- The Dodgers will advantageously utilize the DH while playing in Boston. Most likely, Max Muncy will be the Dodger’s DH for the games located in Boston. This has a positive ripple effect on the lineup most likely bumping Bellinger to first, Chris Taylor to left, and Joc Pederson to center. Essentially, the Dodgers gain a key bat each time through the rotation which is somethingthey are not used to.
7) Boston struggles with left-handed pitchers
Don’t get me wrong, the Red Sox are a remarkably good hitting team. Regardless of the pitcher or the handedness of the pitcher, this team is a threat to be reckoned with. However, it is definitely worth noting that Boston has vastly different numbers against lefties than they do against righties. Let’s take a look below to how they compare:
|VS Left-handed pitchers||GP||AB||R||H||2B||3B||HR||TB||RBI||AVG||OBP||SLG||OPS|
|Boston Red Sox||155||1422||212||355||81||7||37||561||201||.250||.325||.395||.719|
As you’ll notice, the OPS, a major “tell the tale” batting category, the Sox are hitting almost a full .100 points lower. The average, slugging, and on-base percentages are also significantly lower.
|VS Right-handed pitchers||GP||AB||R||H||2B||3B||HR||TB||RBI||AVG||OBP||SLG||OPS|
|Boston Red Sox||162||4201||663||1154||274||24||171||1989||628||.275||.344||.473||.817|
Why is this so important? Three big reasons: left-handed starters Clayton Kershaw, Rich Hill, and Hyun-Jin Ryu.
8) “Slumping” players have righted the ship
Players such as Cody Bellinger, Chris Taylor, and Kenley Jansen struggled at times during the regular season and even into the playoffs. However, these key players are reviving their poor play at the right time. They have each had their moment so far in the 2018 playoffs and will continue to perform in the World Series.
Bellinger had a relatively disappointing sophomore season this year during the regular season hitting only .260 with 25 home runs. While these are still good numbers, they don’t stack up to 2017. Then, after being literally non-existent in the NCDS, Cody Bellinger finally started making good contact against the Brewers in the NLCS and was the hero of the series. Here’s to Bellinger repeating his heroic performance during the NLCS against the Red Sox.
— Los Angeles Dodgers (@Dodgers) October 17, 2018
Taylor had a major regression in many categories during the 2018 season. He went from batting .288, 21 homers, and only 142 strikeouts to batting .254, 17 homers, and 178 strikeouts in 15 more games played in 2018. Although regular season regression was evident, postseason progression is also evident. Taylor is batting an electric .350 and 1.398 OPS. This is why he finds himself in the lineup every game. Oh, and i’ll just leave this little gem here too…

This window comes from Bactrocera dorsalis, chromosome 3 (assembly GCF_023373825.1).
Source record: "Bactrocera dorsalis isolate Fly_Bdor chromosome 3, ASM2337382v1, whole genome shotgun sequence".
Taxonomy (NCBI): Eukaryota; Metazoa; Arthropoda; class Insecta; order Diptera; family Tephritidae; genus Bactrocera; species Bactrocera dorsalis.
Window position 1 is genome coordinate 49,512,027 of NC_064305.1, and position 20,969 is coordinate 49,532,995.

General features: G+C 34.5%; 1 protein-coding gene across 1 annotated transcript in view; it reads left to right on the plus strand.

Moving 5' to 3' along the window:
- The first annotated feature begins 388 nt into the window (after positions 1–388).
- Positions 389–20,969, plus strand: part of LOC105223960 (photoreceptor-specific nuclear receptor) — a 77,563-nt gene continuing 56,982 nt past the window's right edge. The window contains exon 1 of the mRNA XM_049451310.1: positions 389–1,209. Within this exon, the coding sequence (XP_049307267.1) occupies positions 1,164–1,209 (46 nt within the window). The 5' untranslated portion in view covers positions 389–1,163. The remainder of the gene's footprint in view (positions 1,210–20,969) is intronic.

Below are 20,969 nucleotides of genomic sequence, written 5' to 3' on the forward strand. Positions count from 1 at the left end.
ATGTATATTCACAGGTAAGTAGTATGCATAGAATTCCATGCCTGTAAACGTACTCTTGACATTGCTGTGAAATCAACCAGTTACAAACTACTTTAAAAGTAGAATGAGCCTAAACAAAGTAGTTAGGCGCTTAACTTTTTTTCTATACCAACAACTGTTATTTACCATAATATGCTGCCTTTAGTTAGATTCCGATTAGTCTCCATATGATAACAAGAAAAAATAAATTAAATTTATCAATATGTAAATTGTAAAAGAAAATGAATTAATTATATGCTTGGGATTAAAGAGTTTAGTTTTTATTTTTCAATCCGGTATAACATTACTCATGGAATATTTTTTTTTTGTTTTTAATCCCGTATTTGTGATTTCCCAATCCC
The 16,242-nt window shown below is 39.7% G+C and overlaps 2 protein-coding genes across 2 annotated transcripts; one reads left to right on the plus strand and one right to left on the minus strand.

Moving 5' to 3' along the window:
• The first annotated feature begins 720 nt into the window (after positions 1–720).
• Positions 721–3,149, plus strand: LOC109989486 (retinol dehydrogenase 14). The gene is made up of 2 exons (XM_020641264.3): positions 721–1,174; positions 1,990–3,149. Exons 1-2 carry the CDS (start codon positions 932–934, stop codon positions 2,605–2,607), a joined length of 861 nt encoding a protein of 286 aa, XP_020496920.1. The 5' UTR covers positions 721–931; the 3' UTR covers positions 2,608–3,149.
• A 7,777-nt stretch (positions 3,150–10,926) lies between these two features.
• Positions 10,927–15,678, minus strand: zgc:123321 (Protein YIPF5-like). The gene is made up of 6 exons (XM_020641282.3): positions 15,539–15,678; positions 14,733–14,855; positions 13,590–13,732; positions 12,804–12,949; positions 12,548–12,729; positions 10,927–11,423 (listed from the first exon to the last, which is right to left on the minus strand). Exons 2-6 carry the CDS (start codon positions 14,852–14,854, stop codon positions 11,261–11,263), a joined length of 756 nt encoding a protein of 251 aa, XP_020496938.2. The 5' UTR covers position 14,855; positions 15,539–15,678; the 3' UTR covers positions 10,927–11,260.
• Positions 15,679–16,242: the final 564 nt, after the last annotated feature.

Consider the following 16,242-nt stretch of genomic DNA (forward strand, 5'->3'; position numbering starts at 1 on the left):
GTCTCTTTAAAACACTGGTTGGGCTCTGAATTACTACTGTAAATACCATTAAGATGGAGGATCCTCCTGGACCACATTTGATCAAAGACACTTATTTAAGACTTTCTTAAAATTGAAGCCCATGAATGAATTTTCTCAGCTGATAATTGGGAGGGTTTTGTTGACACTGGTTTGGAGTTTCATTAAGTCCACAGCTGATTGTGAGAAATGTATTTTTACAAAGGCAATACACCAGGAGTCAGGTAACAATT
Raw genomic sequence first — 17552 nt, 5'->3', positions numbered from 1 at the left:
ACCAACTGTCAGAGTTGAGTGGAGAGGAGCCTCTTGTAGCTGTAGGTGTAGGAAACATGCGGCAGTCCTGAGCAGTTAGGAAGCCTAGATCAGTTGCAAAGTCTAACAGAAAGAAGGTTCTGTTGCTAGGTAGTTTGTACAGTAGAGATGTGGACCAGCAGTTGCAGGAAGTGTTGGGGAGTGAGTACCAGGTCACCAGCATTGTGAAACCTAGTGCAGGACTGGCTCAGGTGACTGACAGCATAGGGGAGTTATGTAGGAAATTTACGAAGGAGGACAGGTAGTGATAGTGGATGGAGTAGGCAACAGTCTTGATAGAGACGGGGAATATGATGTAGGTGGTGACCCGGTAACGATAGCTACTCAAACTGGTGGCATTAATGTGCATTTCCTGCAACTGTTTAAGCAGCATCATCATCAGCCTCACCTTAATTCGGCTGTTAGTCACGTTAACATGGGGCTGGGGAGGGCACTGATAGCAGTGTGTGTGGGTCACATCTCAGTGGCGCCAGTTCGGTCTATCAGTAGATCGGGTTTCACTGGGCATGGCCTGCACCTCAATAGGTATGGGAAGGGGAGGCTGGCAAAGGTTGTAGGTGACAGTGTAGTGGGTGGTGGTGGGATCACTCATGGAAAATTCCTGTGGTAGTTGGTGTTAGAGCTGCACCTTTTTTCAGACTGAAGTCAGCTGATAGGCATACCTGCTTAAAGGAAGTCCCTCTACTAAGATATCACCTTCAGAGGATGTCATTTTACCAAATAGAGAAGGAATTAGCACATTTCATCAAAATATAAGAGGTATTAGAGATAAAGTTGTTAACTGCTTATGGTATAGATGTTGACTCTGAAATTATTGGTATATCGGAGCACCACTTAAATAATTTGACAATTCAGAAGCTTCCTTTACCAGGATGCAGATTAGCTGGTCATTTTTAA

— Los Angeles Dodgers (@Dodgers) October 21, 2018
Anyone who watched the Dodgers for any amount of time this year likely witnessed a depreciated version of Jansen then we are used to seeing. Jansen posted career worsts across multiple categories with a 3.01 ERA, only 82 strikeouts, and 4 blown saves. Furthermore, Jansen experienced the lowest average velocity on his cutting fastball in his career at 91.2 MPH.
Across 6.2 innings of high leverage relief in the 2018 postseason, Jansen has posted a perfect 0.00 ERA with 10 strikeouts, and 2 hits allowed. The best part? Jansen’s fastball has averaged 94.8 MPH during the NLDS and NLCS. He’s back baby!
9) They fell short in 2017
Nothing makes me hungrier than smelling a delicious meal brewing in the kitchen. And when I don’t get to eat, I get even hungrier. Cheesy analogy aside, the Dodgers are clearly hungry after getting a taste last year. This hunger was only aggravated by losing in a game 7 in which they exhausted every possible bit of effort. This hunger is the reason why they are back again in 2018 and why they will win this time around.
— Los Angeles Dodgers (@Dodgers) January 27, 2018
Don’t believe the hunger carrying over from year-to-year is a real thing? Ask the 2015 world champion Kansas City Royals. After losing a heartbreaking game 7 to the Giants 3-2, they stormed back the next year and finished the job.
10) Season-long resiliency
Shall I name the obstacles that stood in the Dodger’s way this season?
- Corey Seager lost for the season to Tommy John surgery
- Justin Turner lost for the first month and a half of the season due to a broken wrist
- Every starter on the roster hit the DL at some point this season except Alex Wood
- The Dodgers start the year 16-26, 10 games under .500
Granted, there have been many unexpected blessings that have offset many of these obstacles, namely, the signing of Manny Machado and the surge of Max Muncy. However, this Dodger team has overcome incredible trials and has bounced back time and time again. Even when the division seemed out of hand for the first time in 5 years, they kept fighting and swept the Giants in the last series of the year to earn a chance at a game 163. Finally, this team refused to go down quietly when their season was on the line in a hostile Milwaukee environment in game 7 of the NLCS.
This team has ice in its veins. They will continue to fight back and overcome any obstacles. This resiliency will not fade in the World Series, but rather propel them to a championship in 2018.
[button color=”red” size=”big” alignment=”center” rel=”follow” openin=”samewindow” url=”https://www.dodgersnation.com/world-series-power-hour-with-rick-episode-27-cp1085/2018/10/23/”]Blue Heaven Podcast: Dodgers Statistician Rick Krajewski[/button]